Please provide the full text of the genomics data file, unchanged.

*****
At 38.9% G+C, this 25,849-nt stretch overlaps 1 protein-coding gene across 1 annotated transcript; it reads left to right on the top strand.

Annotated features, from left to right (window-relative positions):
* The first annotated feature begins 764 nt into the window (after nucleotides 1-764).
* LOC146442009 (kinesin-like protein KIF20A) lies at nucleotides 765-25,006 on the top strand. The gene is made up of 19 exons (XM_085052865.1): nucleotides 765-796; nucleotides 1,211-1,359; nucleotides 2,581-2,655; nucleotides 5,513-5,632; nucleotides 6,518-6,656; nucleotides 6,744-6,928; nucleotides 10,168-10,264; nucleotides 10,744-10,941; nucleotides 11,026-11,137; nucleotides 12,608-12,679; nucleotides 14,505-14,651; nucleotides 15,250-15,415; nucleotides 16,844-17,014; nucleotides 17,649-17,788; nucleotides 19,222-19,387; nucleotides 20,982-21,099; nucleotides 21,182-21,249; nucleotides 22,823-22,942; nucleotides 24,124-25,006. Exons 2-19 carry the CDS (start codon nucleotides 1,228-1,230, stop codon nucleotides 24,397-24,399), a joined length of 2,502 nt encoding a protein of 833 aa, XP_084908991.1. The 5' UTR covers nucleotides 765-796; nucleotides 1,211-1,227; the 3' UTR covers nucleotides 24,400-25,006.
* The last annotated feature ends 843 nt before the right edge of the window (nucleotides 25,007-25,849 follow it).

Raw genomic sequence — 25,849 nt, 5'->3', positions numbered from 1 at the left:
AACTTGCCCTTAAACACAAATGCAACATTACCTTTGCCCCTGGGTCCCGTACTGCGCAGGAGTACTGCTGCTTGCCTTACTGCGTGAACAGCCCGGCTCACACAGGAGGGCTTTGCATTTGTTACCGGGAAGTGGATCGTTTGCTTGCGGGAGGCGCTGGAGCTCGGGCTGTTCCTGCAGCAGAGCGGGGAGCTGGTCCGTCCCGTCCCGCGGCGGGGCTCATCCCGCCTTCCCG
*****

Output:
At 38.9% G+C, this 25,849-nt stretch overlaps 1 protein-coding gene across 1 annotated transcript; it reads left to right on the top strand.

Annotated features, from left to right (window-relative positions):
* The first annotated feature begins 764 nt into the window (after nucleotides 1-764).
* LOC146442009 (kinesin-like protein KIF20A) lies at nucleotides 765-25,006 on the top strand. The gene is made up of 19 exons (XM_085052865.1): nucleotides 765-796; nucleotides 1,211-1,359; nucleotides 2,581-2,655; nucleotides 5,513-5,632; nucleotides 6,518-6,656; nucleotides 6,744-6,928; nucleotides 10,168-10,264; nucleotides 10,744-10,941; nucleotides 11,026-11,137; nucleotides 12,608-12,679; nucleotides 14,505-14,651; nucleotides 15,250-15,415; nucleotides 16,844-17,014; nucleotides 17,649-17,788; nucleotides 19,222-19,387; nucleotides 20,982-21,099; nucleotides 21,182-21,249; nucleotides 22,823-22,942; nucleotides 24,124-25,006. Exons 2-19 carry the CDS (start codon nucleotides 1,228-1,230, stop codon nucleotides 24,397-24,399), a joined length of 2,502 nt encoding a protein of 833 aa, XP_084908991.1. The 5' UTR covers nucleotides 765-796; nucleotides 1,211-1,227; the 3' UTR covers nucleotides 24,400-25,006.
* The last annotated feature ends 843 nt before the right edge of the window (nucleotides 25,007-25,849 follow it).

Raw genomic sequence — 25,849 nt, 5'->3', positions numbered from 1 at the left:
AACTTGCCCTTAAACACAAATGCAACATTACCTTTGCCCCTGGGTCCCGTACTGCGCAGGAGTACTGCTGCTTGCCTTACTGCGTGAACAGCCCGGCTCACACAGGAGGGCTTTGCATTTGTTACCGGGAAGTGGATCGTTTGCTTGCGGGAGGCGCTGGAGCTCGGGCTGTTCCTGCAGCAGAGCGGGGAGCTGGTCCGTCCCGTCCCGCGGCGGGGCTCATCCCGCCTTCCCG